Queen Esther told the Jews to fast & pray to God "If I perish, I perish" Esther 4:16
Queen Esther told the Jews to fast & pray to God "If I perish, I perish" Esther 4:16
In these last days when things look so dismal, there is a promise of hope for God’s people. Let us pray and fast for a fresh outpouring of the Holy Spirit. We are called to humble ourselves, seek God’s face and turn from our wicked ways, then God will forgive our sin and will heal our land.
2 Chronicles 7:14
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WHY AND HOW WE SHOULD PRAY
The Bible promises us that when we come together to pray, the Lord is in our midst. Matthew 18: 18-20 states "Verily I say unto you, Whatsoever ye shall bind on earth shall be bound in heaven: and whatsoever ye shall loose on earth shall be loosed in heaven. Again I say unto you, That if two of you shall agree on earth as touching any thing that they shall ask, it shall be done for them of my Father which is in heaven. For where two or three are gathered together in my name, there am I in the midst of them."
The Bible also informs us of God's expectations for Him to hear our Prayers.
2 Chronicles 7:14 states " If My people who are called by My name will humble themselves, and pray and seek My face, and turn from their wicked ways, then I will hear from heaven, and will forgive their sin and heal their land."
The Bible clearly directs us of God's order for how we should live.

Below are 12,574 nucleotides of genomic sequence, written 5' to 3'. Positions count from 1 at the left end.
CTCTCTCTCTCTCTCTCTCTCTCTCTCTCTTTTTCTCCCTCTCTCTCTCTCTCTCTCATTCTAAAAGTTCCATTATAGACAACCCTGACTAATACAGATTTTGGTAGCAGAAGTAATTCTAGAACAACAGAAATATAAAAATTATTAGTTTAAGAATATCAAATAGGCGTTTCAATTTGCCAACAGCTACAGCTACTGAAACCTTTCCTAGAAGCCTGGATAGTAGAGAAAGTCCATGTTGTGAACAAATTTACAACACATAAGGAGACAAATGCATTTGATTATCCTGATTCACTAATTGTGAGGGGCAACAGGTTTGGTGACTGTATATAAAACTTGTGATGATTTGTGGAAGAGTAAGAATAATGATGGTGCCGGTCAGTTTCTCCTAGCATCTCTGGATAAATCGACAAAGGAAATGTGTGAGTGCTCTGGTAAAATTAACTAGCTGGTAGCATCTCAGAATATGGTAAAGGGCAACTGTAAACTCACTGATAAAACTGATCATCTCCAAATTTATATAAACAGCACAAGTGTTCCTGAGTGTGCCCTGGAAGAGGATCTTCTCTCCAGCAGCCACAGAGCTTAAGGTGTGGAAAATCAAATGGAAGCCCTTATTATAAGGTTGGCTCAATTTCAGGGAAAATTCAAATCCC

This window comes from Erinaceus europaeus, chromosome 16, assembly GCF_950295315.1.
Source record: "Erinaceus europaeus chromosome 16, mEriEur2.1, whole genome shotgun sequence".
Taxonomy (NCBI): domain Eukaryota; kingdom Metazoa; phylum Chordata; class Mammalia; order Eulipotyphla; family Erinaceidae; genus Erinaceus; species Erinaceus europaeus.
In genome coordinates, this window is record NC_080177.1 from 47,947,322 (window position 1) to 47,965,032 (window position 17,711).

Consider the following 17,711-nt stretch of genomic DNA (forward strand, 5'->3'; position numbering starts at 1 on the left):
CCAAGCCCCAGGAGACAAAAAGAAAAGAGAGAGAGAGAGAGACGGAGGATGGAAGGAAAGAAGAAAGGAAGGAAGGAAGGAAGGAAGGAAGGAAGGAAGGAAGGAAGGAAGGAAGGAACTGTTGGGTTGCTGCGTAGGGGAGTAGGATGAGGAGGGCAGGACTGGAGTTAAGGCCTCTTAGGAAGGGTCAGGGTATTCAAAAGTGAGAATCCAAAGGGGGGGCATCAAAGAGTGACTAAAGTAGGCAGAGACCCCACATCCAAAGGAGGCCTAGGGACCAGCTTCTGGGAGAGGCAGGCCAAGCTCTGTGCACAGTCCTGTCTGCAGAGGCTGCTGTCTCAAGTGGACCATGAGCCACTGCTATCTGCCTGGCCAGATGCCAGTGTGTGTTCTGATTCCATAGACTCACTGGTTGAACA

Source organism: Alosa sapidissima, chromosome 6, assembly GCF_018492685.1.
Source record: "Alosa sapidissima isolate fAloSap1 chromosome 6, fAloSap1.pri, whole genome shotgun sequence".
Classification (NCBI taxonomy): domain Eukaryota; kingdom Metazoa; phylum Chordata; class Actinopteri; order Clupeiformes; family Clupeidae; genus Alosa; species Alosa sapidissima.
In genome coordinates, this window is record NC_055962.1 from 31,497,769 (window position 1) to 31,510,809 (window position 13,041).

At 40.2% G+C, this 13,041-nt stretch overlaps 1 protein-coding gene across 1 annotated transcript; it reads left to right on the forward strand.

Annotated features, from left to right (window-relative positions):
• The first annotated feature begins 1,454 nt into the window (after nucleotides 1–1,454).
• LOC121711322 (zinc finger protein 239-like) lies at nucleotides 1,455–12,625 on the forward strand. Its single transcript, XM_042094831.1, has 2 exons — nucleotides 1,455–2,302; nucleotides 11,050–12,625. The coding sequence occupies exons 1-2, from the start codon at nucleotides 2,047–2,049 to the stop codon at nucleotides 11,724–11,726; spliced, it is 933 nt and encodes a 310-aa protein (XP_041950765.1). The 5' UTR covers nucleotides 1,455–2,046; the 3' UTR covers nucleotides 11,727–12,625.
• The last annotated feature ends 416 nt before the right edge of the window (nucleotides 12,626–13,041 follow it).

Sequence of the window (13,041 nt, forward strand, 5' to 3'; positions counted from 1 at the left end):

Matthew 6:33 states " But seek first the kingdom of God and His righteousness, and all these things shall be added to you."
Finally, the Bible reveals how we should pray as Jesus shared with the Disciples.
Matthew 6:9-13 "In this manner, therefore, pray: Our Father in heaven, Hallowed be Your name. Your kingdom come. Your will be done On earth as it is in heaven. Give us this day our daily bread. And forgive us our debts, As we forgive our debtors. And do not lead us into temptation, But deliver us from the evil one. For Yours is the kingdom and the power and the glory forever. Amen."
Bible | Esther 4:16
Go, gather together all the Jews that are present in Shushan, and fast ye for me, and neither eat nor drink three days, night or day: I also and my maidens will fast likewise; and so will I go in unto the king, which is not according to the law: and if I perish, I perish.
While fasting is a private discipline that yields many personal benefits, the promises of fasting can also impact your community and your nation.
72 HOURS THAT SAVED THE JEWS
In the book of Esther, the Jews were on the verge of destruction because of the evil conspiracy of Haman, one of the king’s advisors. Haman was “filled” with wrath against a Jew named Mordecai because he did not “bow or pay him homage” (Esther 3:5). “Haman sought to destroy all the Jews who were throughout the whole kingdom of Ahasuerus—the people of Mordecai” (Esther 3:6).
Mordecai sought help from Queen Esther, who was his niece. Mordecai’s request meant Esther would have to literally risk her life for it was very dangerous for her to approach the king without being summoned first. So, Esther called a fast.
“Go, gather all the Jews who are present in Shushan, and fast for me; neither eat nor drink for three days, night or day. My maids and I will fast likewise. And so I will go to the king, which is against the law, and if I perish, I perish!” (Esther 4:16).